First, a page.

This lovely photograph is online in the MOLLUS Massachusetts Collection (Vol. 40, pg. 1994) at the US Army Heritage & Education Center. It was listed in the catalog for Photographic Incidents of the War; from the gallery of Alexander Gardner, photographer to the Army of the Potomac (1863) as having been taken in November 1863, though the MOLLUS mat notes say October.

It was also published in F.T. Miller’s Photographic History of the Civil War (Vol. 8, pg. 327; 1911), which is where these men are identified:

Standing, left to right, Lt. Frederick E. Beardslee, Lt. William H.R. Neel, Lt. George J. Clarke, [unknown], Capt. Charles L Davis;
Seated, left to right: Lt. Charles J. Clarke, Lt. William S Stryker, and Lt. Adin B. Capron.

From their pictures in Brown’s The Signal Corps, U.S.A. in the War of the Rebellion (1896), I think the man seated at left is Thomas R Clarke, not Charles; Charles was wounded at Fredericksburg in December 1862 and discharged in March 1863. And the “unknown” officer may be Capt. Robert Patterson Hughes, much later Major General, USA.

Here are Clarke and Hughes from Brown:

Other sources have the man seated on the box as Lt Fountain Wilson rather than Stryker, and I agree. From Brown, again:

Of this group of 8 signal officers, two, Lieutenants George J Clarke and Fountain Wilson were on the Maryland Campaign of 1862; Lt Clarke was one of several signal officers and men on the battlefield of Antietam under fire on 17 September 1862.

After his service in 1861 as First Sergeant of Company C, Duree’s Zouaves, pictured here, Norman Henry Camp was commissioned a Lieutenant in the 4th New Jersey Infantry. He was on detail to the Signal Corps at Antietam in September 1862.

This photograph is online from the US Army Heritage & Education Center [CWP 189.66].

This Brady Studio portrait of Captain Joseph H Spencer was probably taken soon after he was commissioned Captain in the Signal Corps and assigned to the Office of the Signal Officer of the Army in Washington, in April 1863. He been a signal officer since being detailed from the First Minnesota Infantry in August 1861, and was on the Peninsular and Maryland Campaigns.

The original print is online from the Library of Congress.

Lieutenant Charles Henry Cary was an Acting Signal Officer in Maryland in September 1862, detailed from the 3rd Michigan Infantry. He was only 24 years old at his death in 1863, seen in this notice in the New York Times of 9 August 1863.

A clipping from the San Antonio Daily Express of 12 October 1910, online thanks to The Portal to Texas History.

Mentioned as the youngest attendee was Frank E. Yates. In addition to his history with the Zouaves, Yates was a First Lieutenant and Acting Signal Officer on the Maryland Campaign of 1862.

Joseph L Bartlett is seen in the Official Records of the Union and Confederate Armies as a Captain in the Confederate States Signal Corps at both Manassas in August 1862 and near Harpers Ferry in September. He was surely a signalman, but it is more likely he was actually a Private in both places.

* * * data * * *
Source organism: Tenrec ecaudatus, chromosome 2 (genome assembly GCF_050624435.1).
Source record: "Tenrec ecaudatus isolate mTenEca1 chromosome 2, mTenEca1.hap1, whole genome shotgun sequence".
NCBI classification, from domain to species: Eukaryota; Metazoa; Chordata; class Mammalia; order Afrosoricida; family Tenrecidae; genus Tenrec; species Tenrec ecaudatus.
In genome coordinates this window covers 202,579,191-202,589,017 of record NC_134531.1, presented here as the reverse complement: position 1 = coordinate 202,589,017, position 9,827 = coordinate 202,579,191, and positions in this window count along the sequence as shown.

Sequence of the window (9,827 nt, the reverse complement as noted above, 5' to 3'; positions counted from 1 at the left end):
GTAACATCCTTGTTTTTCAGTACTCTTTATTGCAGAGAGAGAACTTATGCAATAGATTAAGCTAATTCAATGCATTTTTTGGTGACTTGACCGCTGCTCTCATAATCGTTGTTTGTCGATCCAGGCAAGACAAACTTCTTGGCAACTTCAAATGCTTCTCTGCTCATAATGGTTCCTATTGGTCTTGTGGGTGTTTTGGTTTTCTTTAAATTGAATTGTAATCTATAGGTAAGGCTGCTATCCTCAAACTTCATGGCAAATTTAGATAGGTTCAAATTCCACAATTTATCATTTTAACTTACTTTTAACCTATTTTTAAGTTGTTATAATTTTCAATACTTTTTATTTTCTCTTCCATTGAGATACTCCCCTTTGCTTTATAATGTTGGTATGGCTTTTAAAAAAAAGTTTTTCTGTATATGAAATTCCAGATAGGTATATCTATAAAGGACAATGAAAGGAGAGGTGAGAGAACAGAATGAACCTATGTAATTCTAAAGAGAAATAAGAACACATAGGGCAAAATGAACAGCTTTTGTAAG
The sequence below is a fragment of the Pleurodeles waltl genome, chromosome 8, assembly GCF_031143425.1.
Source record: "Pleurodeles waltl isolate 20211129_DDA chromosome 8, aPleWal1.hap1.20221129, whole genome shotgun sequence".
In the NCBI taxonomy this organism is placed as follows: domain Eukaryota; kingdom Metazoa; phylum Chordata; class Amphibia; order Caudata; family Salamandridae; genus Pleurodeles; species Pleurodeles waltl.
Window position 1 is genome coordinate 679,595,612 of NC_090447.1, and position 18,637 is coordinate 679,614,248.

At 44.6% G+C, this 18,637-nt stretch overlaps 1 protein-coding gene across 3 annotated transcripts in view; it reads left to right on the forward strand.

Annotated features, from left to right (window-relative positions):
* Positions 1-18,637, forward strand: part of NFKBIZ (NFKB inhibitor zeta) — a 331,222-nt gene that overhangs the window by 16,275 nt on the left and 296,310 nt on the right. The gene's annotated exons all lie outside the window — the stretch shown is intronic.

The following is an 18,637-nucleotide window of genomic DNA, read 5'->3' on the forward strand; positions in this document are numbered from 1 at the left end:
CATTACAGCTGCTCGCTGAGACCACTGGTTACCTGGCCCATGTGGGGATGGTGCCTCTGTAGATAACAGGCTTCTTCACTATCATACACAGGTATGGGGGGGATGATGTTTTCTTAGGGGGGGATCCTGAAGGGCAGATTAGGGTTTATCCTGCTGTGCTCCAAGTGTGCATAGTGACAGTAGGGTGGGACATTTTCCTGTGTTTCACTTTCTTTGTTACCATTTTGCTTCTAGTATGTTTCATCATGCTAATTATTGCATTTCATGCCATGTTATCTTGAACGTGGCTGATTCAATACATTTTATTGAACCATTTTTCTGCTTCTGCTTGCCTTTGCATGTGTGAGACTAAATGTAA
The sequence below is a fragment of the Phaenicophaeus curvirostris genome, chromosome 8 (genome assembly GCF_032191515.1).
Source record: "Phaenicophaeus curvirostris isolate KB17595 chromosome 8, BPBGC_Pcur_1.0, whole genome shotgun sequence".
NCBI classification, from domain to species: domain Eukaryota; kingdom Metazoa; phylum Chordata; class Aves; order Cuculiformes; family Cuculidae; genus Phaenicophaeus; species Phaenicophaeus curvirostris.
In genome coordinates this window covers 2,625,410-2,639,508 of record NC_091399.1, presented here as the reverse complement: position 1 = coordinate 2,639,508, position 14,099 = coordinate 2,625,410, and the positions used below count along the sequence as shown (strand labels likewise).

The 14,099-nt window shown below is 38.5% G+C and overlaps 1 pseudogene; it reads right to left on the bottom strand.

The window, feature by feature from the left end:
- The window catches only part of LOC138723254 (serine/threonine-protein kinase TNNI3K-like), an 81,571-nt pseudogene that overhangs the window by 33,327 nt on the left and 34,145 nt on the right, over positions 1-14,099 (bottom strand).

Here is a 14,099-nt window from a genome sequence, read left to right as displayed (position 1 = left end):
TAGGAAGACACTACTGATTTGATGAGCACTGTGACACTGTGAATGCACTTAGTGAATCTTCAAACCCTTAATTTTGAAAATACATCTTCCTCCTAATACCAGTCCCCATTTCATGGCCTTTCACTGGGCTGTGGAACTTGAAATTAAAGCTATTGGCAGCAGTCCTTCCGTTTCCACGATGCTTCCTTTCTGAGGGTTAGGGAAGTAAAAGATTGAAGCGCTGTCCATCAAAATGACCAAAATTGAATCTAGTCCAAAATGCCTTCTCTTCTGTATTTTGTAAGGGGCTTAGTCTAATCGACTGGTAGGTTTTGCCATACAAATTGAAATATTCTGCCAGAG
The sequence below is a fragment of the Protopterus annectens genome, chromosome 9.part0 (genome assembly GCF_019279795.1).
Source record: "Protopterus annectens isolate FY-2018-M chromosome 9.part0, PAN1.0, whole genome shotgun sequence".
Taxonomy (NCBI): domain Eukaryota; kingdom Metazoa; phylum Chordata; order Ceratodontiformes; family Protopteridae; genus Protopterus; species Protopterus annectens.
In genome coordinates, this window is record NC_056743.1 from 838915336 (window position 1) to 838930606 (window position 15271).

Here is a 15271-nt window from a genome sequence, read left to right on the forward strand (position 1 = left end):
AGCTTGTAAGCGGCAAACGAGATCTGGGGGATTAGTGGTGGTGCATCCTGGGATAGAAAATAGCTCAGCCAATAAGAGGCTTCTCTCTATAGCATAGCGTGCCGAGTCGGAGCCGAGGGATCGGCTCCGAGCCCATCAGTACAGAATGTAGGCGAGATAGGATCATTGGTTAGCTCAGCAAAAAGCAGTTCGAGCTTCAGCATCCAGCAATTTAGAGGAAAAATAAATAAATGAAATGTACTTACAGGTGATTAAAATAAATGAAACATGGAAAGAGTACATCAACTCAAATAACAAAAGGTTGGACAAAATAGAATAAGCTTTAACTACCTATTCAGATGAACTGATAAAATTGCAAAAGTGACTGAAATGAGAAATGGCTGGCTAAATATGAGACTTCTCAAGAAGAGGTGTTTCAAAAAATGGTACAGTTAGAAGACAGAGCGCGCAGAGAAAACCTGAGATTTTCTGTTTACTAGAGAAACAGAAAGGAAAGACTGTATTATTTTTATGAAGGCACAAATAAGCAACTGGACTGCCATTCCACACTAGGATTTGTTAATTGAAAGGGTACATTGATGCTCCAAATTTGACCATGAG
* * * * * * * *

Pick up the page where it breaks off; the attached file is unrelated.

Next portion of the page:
There are very few records of him, but I did find this voucher he signed when he bought a condemned CSA horse in May 1863.

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I first heard about Bartlett in a 2005 email conversation with David Winfred Gaddy, retired NSA cryptanalyst and historian, who clued me to the fact that he probably wasn’t actually a Captain as the Official Records compilers assumed.

I am sorry to have just learned that Dave passed in 2015; I think he would have been amused to see this scrap of paper.

Here he is on temporary duty in Vietnam in 1960, with NSA cryptologist Gene Raymond, in a photo from the 2017 edition of his translation of A History of the Cryptographic Branch of the People’s Army of Viet Nam, 1945-1975 (1994), online [pdf] from the Center for Cryptologic History, National Security Agency.

The three Majors (1916)

15 November 2022

A clipping from the front page of the Seneca (NY) County Courier-Journal of 25 May 1916, online from NYS Historical Newspapers.

The Major in the center, John H. Fralick, was a Lieutenant and Acting Signal Officer on the Maryland Campaign of 1862, detailed from his regiment, the 34th New York Infantry.

Credited to Timothy O’Sullivan, but probably by Alexander Gardner, this photograph is titled Signal tower on Elk Mountain, Maryland, overlooking battlefield of Antietam, and was taken in late September or early October 1862, not long after the battle of Antietam. It is one of several taken of this place and these men.

Here’s a blow-up of the two officers seen in this view.

The man seated at the top is Lieutenant Aaron Brainard Jerome of the First New Jersey Infantry, detailed as a Signal Officer since March 1862. The other, with the telescope, is Lieutenant Edward Corbin Pierce of the 3rd Maine Infantry, a Signal Officer since December 1861. Not in this view was the third officer at this station, Lieutenant Frederick Wooster Owen, detailed from the 38th New York Infantry.